Posted by: ジャパンホッパーズ編集部(Japan Hoppers Editors) 09 Mar 2017

Aizu Wakamatsu, rich with the appeals of Japan

Aizu Wakamatsu, rich with the appeals of Japan © N. Nomura

Aizu Wakamatsu, one of the Tohuku region’s leading tourist areas, is a city about 2 ½ hours from Tokyo that is visited by about 3 million tourists every year (as of 2015). However, overseas visitors account for less than 1% of tourists (in 2015 there were less than 9,700). We’d like to introduce the unknown charms of Aizu Wakamatsu.

Feel the traditions of Aizu along Nanukamachi-dori Street

Nanukamachi-dori Street is an old-fashioned street overflowing with charm and the vestiges of the Taisho era, located in front of “Nanukamachi Station”, which is one stop after Aizu Wakamatsu Station on the JR Tadami Line. The street is home to plenty of eating and drinking establishments as well as souvenir shops dealing in traditional crafts. It’s a highly popular area where visitors can enjoy a stroll through a ‘retro’ townscape. There are plenty of spots along Nanukamachi-dori Street where you can experience the traditions and culture of Aizu Wakamatsu, so it is particularly recommended for overseas tourists.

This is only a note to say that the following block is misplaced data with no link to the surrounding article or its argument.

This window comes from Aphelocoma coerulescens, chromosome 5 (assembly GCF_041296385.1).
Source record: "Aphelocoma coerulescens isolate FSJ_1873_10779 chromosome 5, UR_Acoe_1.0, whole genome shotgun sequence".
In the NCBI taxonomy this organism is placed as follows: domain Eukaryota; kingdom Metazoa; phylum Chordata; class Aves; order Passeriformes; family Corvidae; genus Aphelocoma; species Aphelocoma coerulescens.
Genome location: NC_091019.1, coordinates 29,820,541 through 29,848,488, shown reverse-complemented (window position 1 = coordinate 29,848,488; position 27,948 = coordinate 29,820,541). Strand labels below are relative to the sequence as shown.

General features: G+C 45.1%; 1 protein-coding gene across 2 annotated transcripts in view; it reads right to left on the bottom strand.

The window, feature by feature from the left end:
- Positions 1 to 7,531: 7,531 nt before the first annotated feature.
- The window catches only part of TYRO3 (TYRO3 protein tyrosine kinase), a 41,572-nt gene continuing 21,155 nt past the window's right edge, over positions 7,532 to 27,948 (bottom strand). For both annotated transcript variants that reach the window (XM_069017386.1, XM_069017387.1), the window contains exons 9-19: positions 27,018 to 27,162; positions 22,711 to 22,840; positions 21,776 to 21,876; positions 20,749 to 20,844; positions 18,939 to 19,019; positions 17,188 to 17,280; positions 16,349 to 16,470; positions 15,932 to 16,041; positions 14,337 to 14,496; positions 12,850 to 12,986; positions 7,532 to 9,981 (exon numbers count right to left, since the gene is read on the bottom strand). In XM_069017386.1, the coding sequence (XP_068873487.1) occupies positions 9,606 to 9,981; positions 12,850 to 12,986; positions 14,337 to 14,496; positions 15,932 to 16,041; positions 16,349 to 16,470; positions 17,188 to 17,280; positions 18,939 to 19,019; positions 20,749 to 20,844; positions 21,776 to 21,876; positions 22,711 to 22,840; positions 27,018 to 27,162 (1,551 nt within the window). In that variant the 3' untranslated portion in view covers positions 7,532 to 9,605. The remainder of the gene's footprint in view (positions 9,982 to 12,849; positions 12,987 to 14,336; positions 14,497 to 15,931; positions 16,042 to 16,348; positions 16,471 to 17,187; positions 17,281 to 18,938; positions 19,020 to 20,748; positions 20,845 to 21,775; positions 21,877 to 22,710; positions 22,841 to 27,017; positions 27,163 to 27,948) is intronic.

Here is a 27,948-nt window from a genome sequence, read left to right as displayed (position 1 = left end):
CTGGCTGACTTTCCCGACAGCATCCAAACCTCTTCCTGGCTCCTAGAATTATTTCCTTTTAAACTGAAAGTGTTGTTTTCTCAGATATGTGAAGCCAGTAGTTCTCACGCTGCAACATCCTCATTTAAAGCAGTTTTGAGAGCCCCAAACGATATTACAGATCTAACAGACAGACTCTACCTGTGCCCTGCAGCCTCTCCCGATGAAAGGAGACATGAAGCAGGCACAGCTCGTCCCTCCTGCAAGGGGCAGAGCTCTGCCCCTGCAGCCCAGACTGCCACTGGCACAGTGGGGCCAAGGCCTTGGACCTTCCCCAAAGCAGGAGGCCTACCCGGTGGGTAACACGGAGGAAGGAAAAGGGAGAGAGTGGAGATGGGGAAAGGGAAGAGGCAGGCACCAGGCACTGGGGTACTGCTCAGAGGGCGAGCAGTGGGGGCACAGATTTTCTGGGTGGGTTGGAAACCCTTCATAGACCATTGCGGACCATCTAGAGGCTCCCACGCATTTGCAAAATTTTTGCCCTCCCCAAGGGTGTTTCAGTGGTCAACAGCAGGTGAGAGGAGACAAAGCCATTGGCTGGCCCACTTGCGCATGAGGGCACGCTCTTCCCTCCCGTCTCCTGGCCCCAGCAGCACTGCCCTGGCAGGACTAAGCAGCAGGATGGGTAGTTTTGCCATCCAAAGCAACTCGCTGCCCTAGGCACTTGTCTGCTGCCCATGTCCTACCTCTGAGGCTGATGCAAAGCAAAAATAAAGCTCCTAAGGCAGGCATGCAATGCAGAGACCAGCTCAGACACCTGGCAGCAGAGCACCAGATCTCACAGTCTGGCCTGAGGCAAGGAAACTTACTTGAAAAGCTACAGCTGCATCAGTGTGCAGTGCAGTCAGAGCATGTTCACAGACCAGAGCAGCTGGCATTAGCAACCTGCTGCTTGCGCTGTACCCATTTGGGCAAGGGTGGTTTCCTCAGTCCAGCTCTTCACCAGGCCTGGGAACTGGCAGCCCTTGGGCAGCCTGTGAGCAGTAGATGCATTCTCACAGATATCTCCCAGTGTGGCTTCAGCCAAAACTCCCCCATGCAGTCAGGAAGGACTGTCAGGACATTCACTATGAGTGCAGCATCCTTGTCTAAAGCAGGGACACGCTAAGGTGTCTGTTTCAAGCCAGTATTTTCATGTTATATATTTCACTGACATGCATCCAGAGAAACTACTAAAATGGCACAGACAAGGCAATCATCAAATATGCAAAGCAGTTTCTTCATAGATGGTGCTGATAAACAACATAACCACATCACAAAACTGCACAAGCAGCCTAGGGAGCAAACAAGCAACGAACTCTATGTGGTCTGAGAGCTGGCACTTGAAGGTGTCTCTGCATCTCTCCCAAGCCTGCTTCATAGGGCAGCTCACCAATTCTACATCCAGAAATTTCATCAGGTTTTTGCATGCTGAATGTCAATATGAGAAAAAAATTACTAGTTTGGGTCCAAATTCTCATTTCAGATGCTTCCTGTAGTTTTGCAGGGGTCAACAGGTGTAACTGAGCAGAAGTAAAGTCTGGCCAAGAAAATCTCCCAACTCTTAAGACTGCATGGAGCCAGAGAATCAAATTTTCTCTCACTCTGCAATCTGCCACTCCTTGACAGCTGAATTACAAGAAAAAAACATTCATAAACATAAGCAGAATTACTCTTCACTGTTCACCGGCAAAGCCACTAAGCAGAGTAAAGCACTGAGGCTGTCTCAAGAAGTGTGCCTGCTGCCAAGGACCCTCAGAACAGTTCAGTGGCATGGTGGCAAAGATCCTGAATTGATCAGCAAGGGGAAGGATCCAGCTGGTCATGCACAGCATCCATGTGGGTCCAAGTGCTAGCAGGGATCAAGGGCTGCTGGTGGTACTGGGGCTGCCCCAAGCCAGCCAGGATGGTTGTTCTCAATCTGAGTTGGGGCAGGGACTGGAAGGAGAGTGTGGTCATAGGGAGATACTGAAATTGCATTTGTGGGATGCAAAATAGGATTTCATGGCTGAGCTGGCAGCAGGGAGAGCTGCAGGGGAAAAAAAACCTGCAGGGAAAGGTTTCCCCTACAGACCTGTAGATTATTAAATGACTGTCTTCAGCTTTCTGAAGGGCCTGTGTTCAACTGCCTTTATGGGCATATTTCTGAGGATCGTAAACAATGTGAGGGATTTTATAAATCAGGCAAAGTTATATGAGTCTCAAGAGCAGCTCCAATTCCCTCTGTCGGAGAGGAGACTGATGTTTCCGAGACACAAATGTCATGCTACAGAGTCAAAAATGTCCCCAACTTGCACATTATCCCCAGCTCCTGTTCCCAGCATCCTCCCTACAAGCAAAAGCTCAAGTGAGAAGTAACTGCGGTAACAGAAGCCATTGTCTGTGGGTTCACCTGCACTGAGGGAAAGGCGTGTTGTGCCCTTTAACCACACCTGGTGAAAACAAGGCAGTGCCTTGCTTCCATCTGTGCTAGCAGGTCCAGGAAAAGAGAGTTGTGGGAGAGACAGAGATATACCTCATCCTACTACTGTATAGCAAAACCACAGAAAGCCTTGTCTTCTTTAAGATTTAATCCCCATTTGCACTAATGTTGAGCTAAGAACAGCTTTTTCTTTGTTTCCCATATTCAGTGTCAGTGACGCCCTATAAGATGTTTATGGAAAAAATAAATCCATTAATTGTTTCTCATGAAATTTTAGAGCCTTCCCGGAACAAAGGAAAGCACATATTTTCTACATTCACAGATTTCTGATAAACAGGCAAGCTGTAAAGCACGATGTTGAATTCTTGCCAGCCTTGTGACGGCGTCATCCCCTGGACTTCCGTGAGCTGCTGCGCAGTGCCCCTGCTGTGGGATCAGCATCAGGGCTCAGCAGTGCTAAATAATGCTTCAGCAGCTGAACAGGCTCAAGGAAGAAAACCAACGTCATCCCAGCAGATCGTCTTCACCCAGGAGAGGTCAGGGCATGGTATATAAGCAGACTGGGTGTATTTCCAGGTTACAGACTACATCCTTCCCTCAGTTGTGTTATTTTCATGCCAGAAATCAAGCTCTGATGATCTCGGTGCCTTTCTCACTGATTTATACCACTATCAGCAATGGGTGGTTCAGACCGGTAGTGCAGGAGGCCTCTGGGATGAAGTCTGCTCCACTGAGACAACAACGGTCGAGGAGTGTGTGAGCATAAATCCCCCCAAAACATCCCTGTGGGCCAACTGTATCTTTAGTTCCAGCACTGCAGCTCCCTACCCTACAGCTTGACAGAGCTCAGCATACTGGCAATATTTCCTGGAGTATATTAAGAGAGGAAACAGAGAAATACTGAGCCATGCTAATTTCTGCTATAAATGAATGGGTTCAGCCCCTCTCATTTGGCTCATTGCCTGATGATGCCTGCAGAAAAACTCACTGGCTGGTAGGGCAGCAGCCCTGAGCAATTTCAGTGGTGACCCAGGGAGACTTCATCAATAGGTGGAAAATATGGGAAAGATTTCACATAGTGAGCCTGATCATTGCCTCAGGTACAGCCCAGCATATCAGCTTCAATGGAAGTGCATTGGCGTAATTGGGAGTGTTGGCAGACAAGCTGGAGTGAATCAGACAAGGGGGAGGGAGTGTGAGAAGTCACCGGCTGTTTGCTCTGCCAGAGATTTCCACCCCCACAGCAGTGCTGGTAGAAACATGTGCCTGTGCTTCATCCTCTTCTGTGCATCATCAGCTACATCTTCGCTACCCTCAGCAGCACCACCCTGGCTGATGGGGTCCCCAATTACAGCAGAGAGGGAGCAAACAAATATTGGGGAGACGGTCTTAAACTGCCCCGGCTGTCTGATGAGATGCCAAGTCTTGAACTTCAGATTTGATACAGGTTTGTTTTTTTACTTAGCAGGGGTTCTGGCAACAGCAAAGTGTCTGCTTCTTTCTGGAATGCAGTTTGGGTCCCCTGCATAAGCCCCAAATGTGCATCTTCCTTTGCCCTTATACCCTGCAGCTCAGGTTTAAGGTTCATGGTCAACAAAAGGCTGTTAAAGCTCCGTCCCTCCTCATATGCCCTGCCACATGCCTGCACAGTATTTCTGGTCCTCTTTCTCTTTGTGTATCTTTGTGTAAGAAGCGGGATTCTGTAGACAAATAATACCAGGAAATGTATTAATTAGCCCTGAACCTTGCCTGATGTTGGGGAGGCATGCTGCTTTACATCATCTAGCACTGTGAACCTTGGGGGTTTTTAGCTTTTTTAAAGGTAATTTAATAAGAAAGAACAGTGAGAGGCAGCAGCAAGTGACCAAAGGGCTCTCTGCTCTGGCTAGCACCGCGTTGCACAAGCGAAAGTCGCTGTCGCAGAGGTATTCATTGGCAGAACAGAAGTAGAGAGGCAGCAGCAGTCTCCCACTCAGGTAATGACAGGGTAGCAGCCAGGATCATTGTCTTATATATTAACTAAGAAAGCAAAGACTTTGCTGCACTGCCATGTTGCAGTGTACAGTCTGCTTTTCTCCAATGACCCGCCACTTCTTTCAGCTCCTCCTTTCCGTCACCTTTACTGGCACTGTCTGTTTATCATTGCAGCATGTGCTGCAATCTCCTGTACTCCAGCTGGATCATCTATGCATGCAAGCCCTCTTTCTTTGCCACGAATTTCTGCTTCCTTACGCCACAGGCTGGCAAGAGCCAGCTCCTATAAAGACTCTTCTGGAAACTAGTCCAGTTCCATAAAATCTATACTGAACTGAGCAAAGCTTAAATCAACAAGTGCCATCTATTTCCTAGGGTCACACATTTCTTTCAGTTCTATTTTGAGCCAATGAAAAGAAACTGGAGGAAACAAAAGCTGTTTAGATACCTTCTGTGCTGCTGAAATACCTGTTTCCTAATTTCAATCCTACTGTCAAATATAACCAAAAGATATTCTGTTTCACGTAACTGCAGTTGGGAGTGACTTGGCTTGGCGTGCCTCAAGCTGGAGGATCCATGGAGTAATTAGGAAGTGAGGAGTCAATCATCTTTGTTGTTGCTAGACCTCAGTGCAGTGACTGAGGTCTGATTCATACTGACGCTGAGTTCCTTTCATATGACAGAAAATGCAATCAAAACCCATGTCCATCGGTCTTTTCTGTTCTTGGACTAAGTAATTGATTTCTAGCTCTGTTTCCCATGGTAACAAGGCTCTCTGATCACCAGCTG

Tasete delicious local Aizu cuisine and sake

When overseas visitors come to Japan, one of their purposes is almost always Japanese food. At the heart of Nanukamachi-dori Street is the Shibukawa Donya, a former seafood wholesaler. At present, the tasteful Taisho-era historical building has been rebuilt into a restaurant that serves local Aizu cuisine. Aizu is a region surrounded on all sides by mountains, making it difficult to acquire fresh seafood products. For this reason, many Aizu dishes utilize dried seafood with mountain vegetables. You'll definitely want to enjoy the local cuisine created with the knowledge of many ancestors. Additionally, the Shibukawa Donya features a cellar from the Meiji era which has been converted into an inn.